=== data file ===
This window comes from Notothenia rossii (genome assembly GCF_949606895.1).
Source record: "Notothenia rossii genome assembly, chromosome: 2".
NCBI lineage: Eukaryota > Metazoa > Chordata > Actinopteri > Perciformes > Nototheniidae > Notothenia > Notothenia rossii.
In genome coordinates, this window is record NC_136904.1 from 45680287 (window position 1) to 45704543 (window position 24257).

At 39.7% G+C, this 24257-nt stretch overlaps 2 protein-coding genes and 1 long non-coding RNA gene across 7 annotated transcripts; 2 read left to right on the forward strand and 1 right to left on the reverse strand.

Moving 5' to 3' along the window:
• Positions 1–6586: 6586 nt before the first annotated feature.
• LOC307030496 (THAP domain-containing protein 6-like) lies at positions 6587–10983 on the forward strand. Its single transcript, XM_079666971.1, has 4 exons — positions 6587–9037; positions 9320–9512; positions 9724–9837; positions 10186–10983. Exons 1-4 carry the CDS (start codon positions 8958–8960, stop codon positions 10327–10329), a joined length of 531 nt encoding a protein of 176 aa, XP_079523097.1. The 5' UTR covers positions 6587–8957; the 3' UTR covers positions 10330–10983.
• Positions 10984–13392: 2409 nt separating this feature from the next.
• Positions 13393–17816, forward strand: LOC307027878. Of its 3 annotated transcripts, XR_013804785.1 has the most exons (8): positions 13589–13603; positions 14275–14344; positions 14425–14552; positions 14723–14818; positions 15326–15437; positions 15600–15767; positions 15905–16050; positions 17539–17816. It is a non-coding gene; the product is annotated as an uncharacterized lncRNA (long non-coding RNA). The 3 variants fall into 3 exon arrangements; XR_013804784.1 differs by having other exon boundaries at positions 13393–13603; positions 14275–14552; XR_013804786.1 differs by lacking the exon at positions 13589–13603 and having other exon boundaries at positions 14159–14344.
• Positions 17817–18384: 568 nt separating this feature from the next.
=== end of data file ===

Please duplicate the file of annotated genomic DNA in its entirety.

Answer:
This window comes from Notothenia rossii (genome assembly GCF_949606895.1).
Source record: "Notothenia rossii genome assembly, chromosome: 2".
NCBI lineage: Eukaryota > Metazoa > Chordata > Actinopteri > Perciformes > Nototheniidae > Notothenia > Notothenia rossii.
In genome coordinates, this window is record NC_136904.1 from 45680287 (window position 1) to 45704543 (window position 24257).

At 39.7% G+C, this 24257-nt stretch overlaps 2 protein-coding genes and 1 long non-coding RNA gene across 7 annotated transcripts; 2 read left to right on the forward strand and 1 right to left on the reverse strand.

Moving 5' to 3' along the window:
• Positions 1–6586: 6586 nt before the first annotated feature.
• LOC307030496 (THAP domain-containing protein 6-like) lies at positions 6587–10983 on the forward strand. Its single transcript, XM_079666971.1, has 4 exons — positions 6587–9037; positions 9320–9512; positions 9724–9837; positions 10186–10983. Exons 1-4 carry the CDS (start codon positions 8958–8960, stop codon positions 10327–10329), a joined length of 531 nt encoding a protein of 176 aa, XP_079523097.1. The 5' UTR covers positions 6587–8957; the 3' UTR covers positions 10330–10983.
• Positions 10984–13392: 2409 nt separating this feature from the next.
• Positions 13393–17816, forward strand: LOC307027878. Of its 3 annotated transcripts, XR_013804785.1 has the most exons (8): positions 13589–13603; positions 14275–14344; positions 14425–14552; positions 14723–14818; positions 15326–15437; positions 15600–15767; positions 15905–16050; positions 17539–17816. It is a non-coding gene; the product is annotated as an uncharacterized lncRNA (long non-coding RNA). The 3 variants fall into 3 exon arrangements; XR_013804784.1 differs by having other exon boundaries at positions 13393–13603; positions 14275–14552; XR_013804786.1 differs by lacking the exon at positions 13589–13603 and having other exon boundaries at positions 14159–14344.
• Positions 17817–18384: 568 nt separating this feature from the next.